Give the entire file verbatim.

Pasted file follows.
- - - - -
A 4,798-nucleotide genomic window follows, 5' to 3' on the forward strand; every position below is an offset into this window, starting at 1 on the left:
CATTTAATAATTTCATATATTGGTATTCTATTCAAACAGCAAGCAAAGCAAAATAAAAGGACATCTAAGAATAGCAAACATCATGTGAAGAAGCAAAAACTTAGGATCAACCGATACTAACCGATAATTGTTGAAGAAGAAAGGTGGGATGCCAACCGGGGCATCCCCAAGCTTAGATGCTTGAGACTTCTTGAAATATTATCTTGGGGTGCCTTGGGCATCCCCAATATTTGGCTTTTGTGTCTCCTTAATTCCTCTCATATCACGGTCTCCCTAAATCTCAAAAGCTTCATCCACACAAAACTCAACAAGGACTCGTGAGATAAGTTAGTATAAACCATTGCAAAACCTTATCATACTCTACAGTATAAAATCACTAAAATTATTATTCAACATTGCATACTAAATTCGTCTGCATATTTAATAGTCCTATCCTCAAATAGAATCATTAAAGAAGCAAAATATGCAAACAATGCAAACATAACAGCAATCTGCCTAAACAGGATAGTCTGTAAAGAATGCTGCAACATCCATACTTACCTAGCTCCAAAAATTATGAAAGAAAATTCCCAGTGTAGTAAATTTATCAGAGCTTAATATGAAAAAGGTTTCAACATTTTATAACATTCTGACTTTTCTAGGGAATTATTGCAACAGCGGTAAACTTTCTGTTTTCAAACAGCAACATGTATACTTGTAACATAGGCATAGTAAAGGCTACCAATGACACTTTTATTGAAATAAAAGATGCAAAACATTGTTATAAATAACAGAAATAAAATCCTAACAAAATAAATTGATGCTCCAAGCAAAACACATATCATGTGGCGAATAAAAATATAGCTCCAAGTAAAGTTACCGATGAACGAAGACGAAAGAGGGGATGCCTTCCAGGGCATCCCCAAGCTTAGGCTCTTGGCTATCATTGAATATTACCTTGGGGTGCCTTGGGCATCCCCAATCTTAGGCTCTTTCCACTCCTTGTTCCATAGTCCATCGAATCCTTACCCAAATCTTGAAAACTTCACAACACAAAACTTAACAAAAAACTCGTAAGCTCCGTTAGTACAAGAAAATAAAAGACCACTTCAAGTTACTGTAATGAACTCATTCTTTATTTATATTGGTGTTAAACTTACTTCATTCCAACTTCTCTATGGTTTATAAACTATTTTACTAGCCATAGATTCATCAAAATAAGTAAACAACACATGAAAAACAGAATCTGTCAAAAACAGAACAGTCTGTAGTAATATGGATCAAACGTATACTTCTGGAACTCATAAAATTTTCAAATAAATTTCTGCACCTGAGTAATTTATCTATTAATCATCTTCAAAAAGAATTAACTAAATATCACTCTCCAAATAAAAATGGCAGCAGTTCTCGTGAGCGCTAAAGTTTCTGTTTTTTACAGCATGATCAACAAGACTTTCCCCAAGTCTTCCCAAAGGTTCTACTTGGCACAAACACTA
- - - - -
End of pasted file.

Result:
A 4,798-nucleotide genomic window follows, 5' to 3' on the forward strand; every position below is an offset into this window, starting at 1 on the left:
CATTTAATAATTTCATATATTGGTATTCTATTCAAACAGCAAGCAAAGCAAAATAAAAGGACATCTAAGAATAGCAAACATCATGTGAAGAAGCAAAAACTTAGGATCAACCGATACTAACCGATAATTGTTGAAGAAGAAAGGTGGGATGCCAACCGGGGCATCCCCAAGCTTAGATGCTTGAGACTTCTTGAAATATTATCTTGGGGTGCCTTGGGCATCCCCAATATTTGGCTTTTGTGTCTCCTTAATTCCTCTCATATCACGGTCTCCCTAAATCTCAAAAGCTTCATCCACACAAAACTCAACAAGGACTCGTGAGATAAGTTAGTATAAACCATTGCAAAACCTTATCATACTCTACAGTATAAAATCACTAAAATTATTATTCAACATTGCATACTAAATTCGTCTGCATATTTAATAGTCCTATCCTCAAATAGAATCATTAAAGAAGCAAAATATGCAAACAATGCAAACATAACAGCAATCTGCCTAAACAGGATAGTCTGTAAAGAATGCTGCAACATCCATACTTACCTAGCTCCAAAAATTATGAAAGAAAATTCCCAGTGTAGTAAATTTATCAGAGCTTAATATGAAAAAGGTTTCAACATTTTATAACATTCTGACTTTTCTAGGGAATTATTGCAACAGCGGTAAACTTTCTGTTTTCAAACAGCAACATGTATACTTGTAACATAGGCATAGTAAAGGCTACCAATGACACTTTTATTGAAATAAAAGATGCAAAACATTGTTATAAATAACAGAAATAAAATCCTAACAAAATAAATTGATGCTCCAAGCAAAACACATATCATGTGGCGAATAAAAATATAGCTCCAAGTAAAGTTACCGATGAACGAAGACGAAAGAGGGGATGCCTTCCAGGGCATCCCCAAGCTTAGGCTCTTGGCTATCATTGAATATTACCTTGGGGTGCCTTGGGCATCCCCAATCTTAGGCTCTTTCCACTCCTTGTTCCATAGTCCATCGAATCCTTACCCAAATCTTGAAAACTTCACAACACAAAACTTAACAAAAAACTCGTAAGCTCCGTTAGTACAAGAAAATAAAAGACCACTTCAAGTTACTGTAATGAACTCATTCTTTATTTATATTGGTGTTAAACTTACTTCATTCCAACTTCTCTATGGTTTATAAACTATTTTACTAGCCATAGATTCATCAAAATAAGTAAACAACACATGAAAAACAGAATCTGTCAAAAACAGAACAGTCTGTAGTAATATGGATCAAACGTATACTTCTGGAACTCATAAAATTTTCAAATAAATTTCTGCACCTGAGTAATTTATCTATTAATCATCTTCAAAAAGAATTAACTAAATATCACTCTCCAAATAAAAATGGCAGCAGTTCTCGTGAGCGCTAAAGTTTCTGTTTTTTACAGCATGATCAACAAGACTTTCCCCAAGTCTTCCCAAAGGTTCTACTTGGCACAAACACTA